“Well, I don’t—” The temperate dropped just a smidge, but the comedian noticed. Gritty air whistled through his teeth. His face throttled to half-speed. “This isn’t right. I’m…I’m married to Jeanne. We’ve been together for 20 years. We have five kids!”
“And you still have them! Delightful little scamps. Listen, James: this is actually quite simple. Your wife is now Phillipa Blakesley-Smithe, the Hot Pockets Heiress. Jeanne Gaffigan has stepped back into the role of Jeanne Noth. In about”—the bobcat checked its watch—”an hour or two, you won’t recall this conversation or the timeline shift. And frankly, that’s going to benefit everyone involved.”
Gaffigan stumbled to a halt. His thoughts felt like deep-fried cotton candy, thudding against paper walls. He glanced around wildly, as if his targeting system had suddenly shorted out. “Why…are you..wearin’ a watch?”, he managed.
“Because I’m not here, James,” the thing that strongly resembled a bobcat said soothingly. “And you’re not concerned by that. Animals don’t behave this way, nor do they speak, right? So I’m clearly a mirage, created by your confusion, the climate, and pure exhaustion.”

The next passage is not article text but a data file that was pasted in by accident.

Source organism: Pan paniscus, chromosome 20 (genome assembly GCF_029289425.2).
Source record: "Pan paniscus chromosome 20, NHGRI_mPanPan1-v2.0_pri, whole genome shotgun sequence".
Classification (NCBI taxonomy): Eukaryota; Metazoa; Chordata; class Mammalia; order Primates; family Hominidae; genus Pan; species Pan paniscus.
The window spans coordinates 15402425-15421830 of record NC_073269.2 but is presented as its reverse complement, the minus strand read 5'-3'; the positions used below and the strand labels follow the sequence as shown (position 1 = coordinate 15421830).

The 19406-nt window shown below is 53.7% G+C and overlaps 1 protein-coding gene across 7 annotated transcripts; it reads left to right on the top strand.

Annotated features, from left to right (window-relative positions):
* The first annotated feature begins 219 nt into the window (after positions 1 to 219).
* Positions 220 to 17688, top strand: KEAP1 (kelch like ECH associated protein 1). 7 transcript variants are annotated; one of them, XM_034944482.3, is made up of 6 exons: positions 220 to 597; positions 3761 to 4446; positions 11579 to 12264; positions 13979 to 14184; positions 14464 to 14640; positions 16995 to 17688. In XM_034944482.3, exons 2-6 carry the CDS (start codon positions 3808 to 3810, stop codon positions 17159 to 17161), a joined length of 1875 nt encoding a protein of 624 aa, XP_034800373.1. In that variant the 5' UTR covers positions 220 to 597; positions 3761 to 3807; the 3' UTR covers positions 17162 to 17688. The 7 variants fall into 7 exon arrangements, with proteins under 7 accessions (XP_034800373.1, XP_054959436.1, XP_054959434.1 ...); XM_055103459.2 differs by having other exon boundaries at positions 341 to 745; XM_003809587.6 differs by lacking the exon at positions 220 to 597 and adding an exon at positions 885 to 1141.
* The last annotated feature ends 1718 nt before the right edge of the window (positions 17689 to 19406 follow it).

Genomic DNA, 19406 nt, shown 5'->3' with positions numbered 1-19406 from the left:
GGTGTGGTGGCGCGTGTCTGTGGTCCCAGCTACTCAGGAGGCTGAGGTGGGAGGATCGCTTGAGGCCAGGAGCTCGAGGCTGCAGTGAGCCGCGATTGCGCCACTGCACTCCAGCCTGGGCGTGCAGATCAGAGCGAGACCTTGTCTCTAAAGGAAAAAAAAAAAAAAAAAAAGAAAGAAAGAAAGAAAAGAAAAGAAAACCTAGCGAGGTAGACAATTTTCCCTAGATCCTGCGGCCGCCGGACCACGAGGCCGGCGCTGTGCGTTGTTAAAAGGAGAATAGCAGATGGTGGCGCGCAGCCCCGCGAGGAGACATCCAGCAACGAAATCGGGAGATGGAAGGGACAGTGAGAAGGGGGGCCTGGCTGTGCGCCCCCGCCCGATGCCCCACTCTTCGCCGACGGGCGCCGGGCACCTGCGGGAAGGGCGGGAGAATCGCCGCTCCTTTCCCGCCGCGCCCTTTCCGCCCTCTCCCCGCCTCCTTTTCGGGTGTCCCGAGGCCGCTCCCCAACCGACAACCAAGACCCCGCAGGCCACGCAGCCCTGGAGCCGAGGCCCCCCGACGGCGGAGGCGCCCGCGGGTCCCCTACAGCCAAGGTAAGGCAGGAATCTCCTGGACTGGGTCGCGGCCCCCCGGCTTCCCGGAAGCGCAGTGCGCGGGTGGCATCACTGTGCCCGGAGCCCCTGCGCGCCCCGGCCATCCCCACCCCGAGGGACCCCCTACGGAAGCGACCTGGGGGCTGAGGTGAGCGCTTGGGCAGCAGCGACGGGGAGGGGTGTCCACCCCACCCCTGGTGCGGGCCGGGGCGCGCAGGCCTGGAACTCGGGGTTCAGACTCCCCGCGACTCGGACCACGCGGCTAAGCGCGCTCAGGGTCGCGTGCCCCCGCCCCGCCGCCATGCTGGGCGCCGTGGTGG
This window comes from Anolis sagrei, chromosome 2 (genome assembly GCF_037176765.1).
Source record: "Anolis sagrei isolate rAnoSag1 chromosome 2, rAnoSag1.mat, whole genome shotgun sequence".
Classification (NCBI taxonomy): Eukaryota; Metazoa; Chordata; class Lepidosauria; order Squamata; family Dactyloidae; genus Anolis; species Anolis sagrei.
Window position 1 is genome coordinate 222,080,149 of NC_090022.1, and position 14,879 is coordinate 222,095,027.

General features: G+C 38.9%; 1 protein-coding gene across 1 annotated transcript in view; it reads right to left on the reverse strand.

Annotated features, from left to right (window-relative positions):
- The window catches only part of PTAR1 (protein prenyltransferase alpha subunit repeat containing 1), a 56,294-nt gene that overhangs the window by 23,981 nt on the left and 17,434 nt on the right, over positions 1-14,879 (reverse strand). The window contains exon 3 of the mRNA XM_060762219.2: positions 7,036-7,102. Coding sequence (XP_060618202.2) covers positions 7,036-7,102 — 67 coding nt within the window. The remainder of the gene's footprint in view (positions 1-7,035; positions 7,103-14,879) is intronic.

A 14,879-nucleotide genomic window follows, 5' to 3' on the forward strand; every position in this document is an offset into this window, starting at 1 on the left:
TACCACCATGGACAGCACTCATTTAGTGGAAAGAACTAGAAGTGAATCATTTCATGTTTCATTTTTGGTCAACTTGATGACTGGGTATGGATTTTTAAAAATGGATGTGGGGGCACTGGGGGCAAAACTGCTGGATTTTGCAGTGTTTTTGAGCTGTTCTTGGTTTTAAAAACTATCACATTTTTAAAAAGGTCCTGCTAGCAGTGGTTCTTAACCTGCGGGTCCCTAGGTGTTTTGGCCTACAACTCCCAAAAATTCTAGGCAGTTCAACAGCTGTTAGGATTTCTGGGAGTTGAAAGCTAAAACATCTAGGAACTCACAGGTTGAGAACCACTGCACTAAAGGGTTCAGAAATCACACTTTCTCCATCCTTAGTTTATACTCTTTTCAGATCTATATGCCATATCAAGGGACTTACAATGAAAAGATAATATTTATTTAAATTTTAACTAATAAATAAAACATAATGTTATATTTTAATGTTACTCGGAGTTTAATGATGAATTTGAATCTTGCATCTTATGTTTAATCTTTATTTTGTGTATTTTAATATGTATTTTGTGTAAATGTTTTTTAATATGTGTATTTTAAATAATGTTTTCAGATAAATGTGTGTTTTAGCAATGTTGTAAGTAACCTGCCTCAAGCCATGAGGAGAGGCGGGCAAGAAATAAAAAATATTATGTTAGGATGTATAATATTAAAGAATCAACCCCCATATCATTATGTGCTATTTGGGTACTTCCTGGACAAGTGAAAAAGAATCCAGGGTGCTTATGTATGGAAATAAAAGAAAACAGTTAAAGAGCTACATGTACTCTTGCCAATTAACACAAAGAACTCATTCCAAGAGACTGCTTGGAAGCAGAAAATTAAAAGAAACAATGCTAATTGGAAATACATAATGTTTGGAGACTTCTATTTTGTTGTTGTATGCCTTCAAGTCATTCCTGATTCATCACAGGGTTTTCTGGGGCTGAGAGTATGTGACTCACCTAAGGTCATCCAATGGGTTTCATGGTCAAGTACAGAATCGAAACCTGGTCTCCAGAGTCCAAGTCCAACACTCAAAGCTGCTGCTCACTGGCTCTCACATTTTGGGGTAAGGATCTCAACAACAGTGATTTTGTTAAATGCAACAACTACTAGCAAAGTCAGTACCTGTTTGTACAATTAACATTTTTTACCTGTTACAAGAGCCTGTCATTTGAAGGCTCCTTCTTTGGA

“Oh.” The comedian exhaled slowly, thin streams of tranquility beginning to seep through. “Of course.”
“What you gon’ pick?”, his new friend smiled.
“H-Hot Pockets?”, Gaffigan’s falsetto voice piped. He hoped he’d understood the question properly.
Half a world away, Dr. Jutta Stroszeck clenched her jaw, shifting slightly in her bed. For days now, her sleep had been perforated with strange dreams, her waking hours accented with a general malaise. None of it made sense; the Kerameikos excavation had scored massive headlines, and one didn’t need to be an archaeologist to understand that press translated into future-dig funding.